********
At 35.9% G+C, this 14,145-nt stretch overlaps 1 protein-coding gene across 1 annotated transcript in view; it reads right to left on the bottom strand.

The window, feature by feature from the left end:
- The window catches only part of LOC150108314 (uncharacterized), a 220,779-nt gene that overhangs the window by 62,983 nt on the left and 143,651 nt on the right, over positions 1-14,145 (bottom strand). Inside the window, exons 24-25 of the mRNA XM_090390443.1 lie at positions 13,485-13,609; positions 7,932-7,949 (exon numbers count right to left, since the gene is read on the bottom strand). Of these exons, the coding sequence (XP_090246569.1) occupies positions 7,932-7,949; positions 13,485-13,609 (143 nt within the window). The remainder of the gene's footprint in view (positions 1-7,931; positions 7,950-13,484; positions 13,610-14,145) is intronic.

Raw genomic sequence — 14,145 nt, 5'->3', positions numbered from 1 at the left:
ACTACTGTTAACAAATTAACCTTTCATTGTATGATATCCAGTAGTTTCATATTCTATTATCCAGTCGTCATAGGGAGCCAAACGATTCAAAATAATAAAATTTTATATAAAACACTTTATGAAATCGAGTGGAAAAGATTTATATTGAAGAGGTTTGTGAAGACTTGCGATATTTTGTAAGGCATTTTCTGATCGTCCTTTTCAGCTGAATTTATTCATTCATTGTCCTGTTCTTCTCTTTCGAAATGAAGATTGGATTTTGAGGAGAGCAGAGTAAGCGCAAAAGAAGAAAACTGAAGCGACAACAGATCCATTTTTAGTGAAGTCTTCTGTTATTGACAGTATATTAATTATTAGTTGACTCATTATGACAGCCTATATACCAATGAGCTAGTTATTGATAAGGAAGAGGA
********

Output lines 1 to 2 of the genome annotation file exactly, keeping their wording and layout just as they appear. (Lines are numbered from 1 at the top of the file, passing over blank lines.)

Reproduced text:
At 35.9% G+C, this 14,145-nt stretch overlaps 1 protein-coding gene across 1 annotated transcript in view; it reads right to left on the bottom strand.

The window, feature by feature from the left end: